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SHOULD Rehnquist Retire?
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Cody Dawg
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Jul 15, 2005, 10:08 AM
 
Should he retire...or stay on?

Some might say that Rehnquist staying on is a good thing and his health issues are irrelevant when it comes to his duties and responsibilities.

Then there are those that say that if his health is affected then his mental faculties might not be sharp and he might be making poor decisions.

Case in point: Allowing governments to seize private homes and turn them over to individuals in order to develop the property for commercial purposes.

What are your thoughts?

I think he should get out of there. I think his announcement that he is staying at the age of 80 and suffering from thyroid cancer is an example of poor judgement.
     
vmarks
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Jul 15, 2005, 10:29 AM
 
And then again, perhaps it provides him with a purpose and motivation to beat cancer and remain strong. Plenty of other judges have stayed well beyond their peak, into senility and madness even.

Rehnquist wasn't alone in his decision on Kelo v New London, and unless you're ready to say that all people who disagree with you on important decisions need to retire, it strikes me as petty to attack him.
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dreilly1
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Jul 15, 2005, 10:55 AM
 
I'm sure that when he is no longer up to the task the other eight judges will encourage him to retire. In the meantime, his job is probably helping him find the will to keep going. Good for him!

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Cody Dawg  (op)
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Jul 15, 2005, 11:11 AM
 
I'm not attacking him vmarks.

However, I'm QUESTIONING whether or not he is able to make sound decisions? I don't know the man.

I think this thread addresses the question of whether or not there should be a mandatory retirement age.

New York has a mandatory retirement of 70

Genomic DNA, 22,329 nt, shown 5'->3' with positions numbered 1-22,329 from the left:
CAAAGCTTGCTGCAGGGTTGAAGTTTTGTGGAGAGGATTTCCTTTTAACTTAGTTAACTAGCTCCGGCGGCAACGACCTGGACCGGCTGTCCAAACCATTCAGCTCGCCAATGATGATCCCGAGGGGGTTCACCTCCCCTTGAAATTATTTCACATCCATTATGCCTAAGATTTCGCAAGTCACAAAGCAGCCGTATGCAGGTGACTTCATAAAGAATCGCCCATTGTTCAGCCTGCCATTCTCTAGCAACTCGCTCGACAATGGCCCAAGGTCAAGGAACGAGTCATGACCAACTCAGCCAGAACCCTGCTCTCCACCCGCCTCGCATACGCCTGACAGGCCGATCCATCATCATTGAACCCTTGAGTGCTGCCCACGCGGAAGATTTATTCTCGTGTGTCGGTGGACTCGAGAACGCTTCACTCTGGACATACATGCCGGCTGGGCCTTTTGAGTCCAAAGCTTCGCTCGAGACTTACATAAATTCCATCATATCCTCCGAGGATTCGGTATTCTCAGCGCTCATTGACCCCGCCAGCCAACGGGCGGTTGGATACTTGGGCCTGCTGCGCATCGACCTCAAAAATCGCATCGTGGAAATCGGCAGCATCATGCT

Obviously someone is thinking along the same lines as I am questioning or else there wouldn't be mandatory retirement ages.

And your comment:
Plenty of other judges have stayed well beyond their peak, into senility and madness even.
Is a scary one - you seem to allude to the fact that an insane and "mad" judge is acceptable when you say that mentioning or questioning his ABILITIES is "petty."

     
dreilly1
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Jul 15, 2005, 11:53 AM
 
Many institutions support mandatory retirement ages in order to make sure there is a steady stream of new positions opening up for younger people, not because they think that there is a "senility bit" that gets flipped atfter a certain age is reached.

Any person that has a sound sense of judgement (and one would hope that the Chief Justice fits into this category) can probably decide for himself when to leave.

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NYCFarmboy
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Jul 15, 2005, 12:17 PM
 
He should retire in my opinion.

It is why Sanda O'Conner is such a class act, she knew when to retire and still have other opportunities in life.



...... and I would support a manditory retirement age and indeed a limit on how long someone can serve on the courts..... there should be terms on the Supreme Court .


vox populi est vox deity.


I'm not one for old men/women ruling forever with basically all that remains is only their hands outside the grave.
( Last edited by NYCFarmboy; Jul 15, 2005 at 04:49 PM. )
     
zizban
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Jul 15, 2005, 06:10 PM
 
I saw video of him leaving the hospital and he looked very frail but if he feels can still god bless him. I agreee on age limits and term limits.
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Jul 16, 2005, 07:57 AM
 
USSC justices are appointed for life (barring impeachment) and many of them have died in office. I have to wonder the political calculus Rehnquist used, however. Many of us assumed he would be comfortable with retirement so long as President Bush won reelection.